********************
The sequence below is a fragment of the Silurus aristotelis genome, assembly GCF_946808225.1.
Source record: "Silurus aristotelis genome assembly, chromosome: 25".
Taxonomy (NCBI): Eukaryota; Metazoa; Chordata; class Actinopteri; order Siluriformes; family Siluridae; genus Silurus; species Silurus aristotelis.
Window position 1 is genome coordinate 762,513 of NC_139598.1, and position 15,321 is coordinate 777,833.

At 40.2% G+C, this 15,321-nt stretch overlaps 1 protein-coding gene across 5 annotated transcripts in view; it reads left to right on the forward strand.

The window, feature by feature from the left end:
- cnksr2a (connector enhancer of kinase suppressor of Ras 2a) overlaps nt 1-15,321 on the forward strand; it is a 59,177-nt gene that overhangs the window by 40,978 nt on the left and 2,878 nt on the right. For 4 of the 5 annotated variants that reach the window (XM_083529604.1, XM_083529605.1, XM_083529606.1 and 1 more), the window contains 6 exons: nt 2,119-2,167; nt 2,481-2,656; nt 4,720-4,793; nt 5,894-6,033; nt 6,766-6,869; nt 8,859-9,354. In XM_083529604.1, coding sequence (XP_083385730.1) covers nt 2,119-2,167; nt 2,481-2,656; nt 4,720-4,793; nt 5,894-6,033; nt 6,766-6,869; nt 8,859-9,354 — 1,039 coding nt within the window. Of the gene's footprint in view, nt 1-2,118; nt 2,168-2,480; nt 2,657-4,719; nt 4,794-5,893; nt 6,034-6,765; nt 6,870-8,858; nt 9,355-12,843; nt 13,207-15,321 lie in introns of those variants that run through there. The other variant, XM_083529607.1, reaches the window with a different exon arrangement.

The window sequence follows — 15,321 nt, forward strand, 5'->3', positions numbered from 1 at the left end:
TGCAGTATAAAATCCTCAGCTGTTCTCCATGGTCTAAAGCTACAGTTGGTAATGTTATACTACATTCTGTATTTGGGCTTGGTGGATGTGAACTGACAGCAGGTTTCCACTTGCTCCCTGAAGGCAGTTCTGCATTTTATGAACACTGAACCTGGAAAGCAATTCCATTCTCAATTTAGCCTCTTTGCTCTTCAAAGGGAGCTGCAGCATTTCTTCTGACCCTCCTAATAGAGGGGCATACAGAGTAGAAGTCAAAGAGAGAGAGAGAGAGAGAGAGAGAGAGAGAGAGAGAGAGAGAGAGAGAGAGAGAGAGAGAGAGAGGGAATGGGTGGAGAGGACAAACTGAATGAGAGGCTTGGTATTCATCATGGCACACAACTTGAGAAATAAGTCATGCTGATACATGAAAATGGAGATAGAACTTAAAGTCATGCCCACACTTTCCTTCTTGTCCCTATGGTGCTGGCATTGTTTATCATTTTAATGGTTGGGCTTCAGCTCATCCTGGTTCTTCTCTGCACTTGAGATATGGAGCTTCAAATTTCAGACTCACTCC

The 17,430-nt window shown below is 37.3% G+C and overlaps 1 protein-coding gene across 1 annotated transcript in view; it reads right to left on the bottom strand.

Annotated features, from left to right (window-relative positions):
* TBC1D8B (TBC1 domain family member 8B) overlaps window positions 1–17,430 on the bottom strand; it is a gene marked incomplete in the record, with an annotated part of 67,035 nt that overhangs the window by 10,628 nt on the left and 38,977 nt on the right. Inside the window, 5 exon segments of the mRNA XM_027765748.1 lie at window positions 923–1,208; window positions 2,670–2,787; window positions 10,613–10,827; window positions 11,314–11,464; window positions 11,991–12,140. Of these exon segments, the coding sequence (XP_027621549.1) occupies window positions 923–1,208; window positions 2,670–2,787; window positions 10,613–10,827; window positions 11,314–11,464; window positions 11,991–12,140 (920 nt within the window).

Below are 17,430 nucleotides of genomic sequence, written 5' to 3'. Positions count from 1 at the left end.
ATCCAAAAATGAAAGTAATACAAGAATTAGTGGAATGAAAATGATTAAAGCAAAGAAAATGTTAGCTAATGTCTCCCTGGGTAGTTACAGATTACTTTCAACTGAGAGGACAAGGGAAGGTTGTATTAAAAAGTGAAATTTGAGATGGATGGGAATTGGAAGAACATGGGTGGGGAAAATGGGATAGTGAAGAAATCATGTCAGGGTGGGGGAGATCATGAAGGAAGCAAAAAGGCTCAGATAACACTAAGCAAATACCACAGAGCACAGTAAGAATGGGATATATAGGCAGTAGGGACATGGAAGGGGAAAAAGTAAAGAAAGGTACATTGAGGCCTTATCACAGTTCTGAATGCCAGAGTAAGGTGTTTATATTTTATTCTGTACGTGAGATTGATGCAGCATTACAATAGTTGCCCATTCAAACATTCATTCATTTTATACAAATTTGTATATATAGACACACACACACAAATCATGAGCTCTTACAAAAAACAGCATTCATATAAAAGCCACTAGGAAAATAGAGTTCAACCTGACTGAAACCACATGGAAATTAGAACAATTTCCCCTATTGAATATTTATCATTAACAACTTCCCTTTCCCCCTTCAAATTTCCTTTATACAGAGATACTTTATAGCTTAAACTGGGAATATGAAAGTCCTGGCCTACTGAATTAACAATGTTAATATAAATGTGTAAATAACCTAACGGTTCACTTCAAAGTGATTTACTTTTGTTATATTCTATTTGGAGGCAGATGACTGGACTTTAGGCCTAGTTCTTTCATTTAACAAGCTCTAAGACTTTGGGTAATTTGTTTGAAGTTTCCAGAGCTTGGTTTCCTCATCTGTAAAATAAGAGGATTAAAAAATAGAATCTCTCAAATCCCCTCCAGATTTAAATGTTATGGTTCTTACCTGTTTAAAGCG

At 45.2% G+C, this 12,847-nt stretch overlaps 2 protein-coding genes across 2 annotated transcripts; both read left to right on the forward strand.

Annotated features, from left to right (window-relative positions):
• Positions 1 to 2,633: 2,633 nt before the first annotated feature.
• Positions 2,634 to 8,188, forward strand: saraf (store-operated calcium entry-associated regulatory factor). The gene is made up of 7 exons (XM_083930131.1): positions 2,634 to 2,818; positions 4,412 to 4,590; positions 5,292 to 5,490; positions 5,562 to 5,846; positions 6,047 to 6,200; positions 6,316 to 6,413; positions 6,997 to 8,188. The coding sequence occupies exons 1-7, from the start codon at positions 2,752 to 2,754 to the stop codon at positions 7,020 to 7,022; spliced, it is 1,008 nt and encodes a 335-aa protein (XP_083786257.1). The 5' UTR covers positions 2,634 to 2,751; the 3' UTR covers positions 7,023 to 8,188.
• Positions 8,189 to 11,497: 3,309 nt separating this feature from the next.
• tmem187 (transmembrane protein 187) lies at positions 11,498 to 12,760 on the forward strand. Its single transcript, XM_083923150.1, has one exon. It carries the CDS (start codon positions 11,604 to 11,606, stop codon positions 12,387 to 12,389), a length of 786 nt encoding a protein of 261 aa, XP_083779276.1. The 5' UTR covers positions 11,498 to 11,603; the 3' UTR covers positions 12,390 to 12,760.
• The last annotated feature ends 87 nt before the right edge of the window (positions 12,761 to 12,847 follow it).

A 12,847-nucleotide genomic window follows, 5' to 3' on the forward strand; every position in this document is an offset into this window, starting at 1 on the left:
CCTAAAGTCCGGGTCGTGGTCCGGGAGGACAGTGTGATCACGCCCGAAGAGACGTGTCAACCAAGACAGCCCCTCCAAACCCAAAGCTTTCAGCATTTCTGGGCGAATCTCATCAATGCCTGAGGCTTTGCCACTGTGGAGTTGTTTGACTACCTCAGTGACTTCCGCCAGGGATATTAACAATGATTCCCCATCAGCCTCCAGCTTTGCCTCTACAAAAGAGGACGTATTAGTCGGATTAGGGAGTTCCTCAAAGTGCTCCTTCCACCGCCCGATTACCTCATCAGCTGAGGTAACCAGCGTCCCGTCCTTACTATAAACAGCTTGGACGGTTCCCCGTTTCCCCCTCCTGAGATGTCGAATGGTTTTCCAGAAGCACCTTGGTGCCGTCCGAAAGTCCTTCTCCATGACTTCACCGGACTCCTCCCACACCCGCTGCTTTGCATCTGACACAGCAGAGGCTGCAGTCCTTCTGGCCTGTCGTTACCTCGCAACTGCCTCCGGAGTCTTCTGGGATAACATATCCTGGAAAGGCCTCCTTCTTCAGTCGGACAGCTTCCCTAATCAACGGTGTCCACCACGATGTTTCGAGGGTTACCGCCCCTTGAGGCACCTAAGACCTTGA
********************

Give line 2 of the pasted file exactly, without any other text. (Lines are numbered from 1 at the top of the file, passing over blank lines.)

Source record: "Silurus aristotelis genome assembly, chromosome: 25".